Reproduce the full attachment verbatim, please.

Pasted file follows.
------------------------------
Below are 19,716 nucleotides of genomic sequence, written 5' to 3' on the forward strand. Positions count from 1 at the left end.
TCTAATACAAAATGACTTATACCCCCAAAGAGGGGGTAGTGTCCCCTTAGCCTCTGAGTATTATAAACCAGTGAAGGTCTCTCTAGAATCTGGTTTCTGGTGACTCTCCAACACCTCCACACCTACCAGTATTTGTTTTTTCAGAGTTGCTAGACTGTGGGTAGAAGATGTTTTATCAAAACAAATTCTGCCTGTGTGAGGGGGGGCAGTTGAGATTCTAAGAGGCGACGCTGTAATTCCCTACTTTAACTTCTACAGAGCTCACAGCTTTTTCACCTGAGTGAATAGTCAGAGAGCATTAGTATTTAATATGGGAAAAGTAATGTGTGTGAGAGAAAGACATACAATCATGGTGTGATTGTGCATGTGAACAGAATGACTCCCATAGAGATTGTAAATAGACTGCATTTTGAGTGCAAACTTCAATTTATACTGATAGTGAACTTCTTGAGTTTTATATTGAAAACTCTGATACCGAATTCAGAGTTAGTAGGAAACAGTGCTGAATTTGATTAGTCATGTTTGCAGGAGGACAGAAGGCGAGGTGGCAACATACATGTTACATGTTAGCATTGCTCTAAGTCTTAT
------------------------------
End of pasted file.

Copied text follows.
Below are 19,716 nucleotides of genomic sequence, written 5' to 3' on the forward strand. Positions count from 1 at the left end.
TCTAATACAAAATGACTTATACCCCCAAAGAGGGGGTAGTGTCCCCTTAGCCTCTGAGTATTATAAACCAGTGAAGGTCTCTCTAGAATCTGGTTTCTGGTGACTCTCCAACACCTCCACACCTACCAGTATTTGTTTTTTCAGAGTTGCTAGACTGTGGGTAGAAGATGTTTTATCAAAACAAATTCTGCCTGTGTGAGGGGGGGCAGTTGAGATTCTAAGAGGCGACGCTGTAATTCCCTACTTTAACTTCTACAGAGCTCACAGCTTTTTCACCTGAGTGAATAGTCAGAGAGCATTAGTATTTAATATGGGAAAAGTAATGTGTGTGAGAGAAAGACATACAATCATGGTGTGATTGTGCATGTGAACAGAATGACTCCCATAGAGATTGTAAATAGACTGCATTTTGAGTGCAAACTTCAATTTATACTGATAGTGAACTTCTTGAGTTTTATATTGAAAACTCTGATACCGAATTCAGAGTTAGTAGGAAACAGTGCTGAATTTGATTAGTCATGTTTGCAGGAGGACAGAAGGCGAGGTGGCAACATACATGTTACATGTTAGCATTGCTCTAAGTCTTAT